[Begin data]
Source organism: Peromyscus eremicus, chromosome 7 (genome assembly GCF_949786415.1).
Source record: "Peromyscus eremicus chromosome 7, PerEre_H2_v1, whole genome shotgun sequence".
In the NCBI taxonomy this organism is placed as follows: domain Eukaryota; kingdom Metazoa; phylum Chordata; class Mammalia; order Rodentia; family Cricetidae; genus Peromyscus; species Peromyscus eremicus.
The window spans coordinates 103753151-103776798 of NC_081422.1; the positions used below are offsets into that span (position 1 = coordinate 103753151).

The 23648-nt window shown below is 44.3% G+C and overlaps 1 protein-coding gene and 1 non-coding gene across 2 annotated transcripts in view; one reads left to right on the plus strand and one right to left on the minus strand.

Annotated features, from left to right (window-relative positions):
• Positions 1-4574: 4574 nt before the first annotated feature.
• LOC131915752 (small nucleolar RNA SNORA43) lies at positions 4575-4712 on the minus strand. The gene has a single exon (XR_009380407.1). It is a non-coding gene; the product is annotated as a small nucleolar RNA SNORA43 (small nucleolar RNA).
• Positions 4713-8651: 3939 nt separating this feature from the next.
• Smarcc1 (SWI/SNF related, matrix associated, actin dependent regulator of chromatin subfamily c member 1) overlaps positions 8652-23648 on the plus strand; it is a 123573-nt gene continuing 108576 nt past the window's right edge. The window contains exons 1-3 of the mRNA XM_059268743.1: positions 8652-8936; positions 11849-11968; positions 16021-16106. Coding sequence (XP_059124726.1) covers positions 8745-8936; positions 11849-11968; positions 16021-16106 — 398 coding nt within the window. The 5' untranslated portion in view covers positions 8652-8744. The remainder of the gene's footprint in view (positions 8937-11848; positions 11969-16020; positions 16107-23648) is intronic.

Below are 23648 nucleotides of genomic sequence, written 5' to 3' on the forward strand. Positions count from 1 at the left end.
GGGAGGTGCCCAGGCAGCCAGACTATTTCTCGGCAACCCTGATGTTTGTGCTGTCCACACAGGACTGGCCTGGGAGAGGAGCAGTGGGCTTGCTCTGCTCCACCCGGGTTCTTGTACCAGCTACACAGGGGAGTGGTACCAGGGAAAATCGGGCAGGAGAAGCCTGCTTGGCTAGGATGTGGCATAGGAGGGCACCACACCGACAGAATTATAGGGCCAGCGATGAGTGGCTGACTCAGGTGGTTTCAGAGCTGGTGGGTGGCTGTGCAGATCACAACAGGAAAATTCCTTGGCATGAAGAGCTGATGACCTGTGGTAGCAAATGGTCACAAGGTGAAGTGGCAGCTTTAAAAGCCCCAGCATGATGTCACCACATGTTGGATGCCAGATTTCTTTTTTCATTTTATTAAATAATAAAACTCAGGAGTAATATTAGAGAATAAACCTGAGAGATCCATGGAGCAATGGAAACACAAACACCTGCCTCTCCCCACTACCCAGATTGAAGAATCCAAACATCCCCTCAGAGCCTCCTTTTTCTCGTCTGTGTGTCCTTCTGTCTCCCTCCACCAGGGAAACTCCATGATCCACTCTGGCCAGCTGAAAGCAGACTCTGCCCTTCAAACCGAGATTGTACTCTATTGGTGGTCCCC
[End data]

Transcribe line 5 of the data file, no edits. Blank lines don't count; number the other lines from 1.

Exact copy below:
The 23648-nt window shown below is 44.3% G+C and overlaps 1 protein-coding gene and 1 non-coding gene across 2 annotated transcripts in view; one reads left to right on the plus strand and one right to left on the minus strand.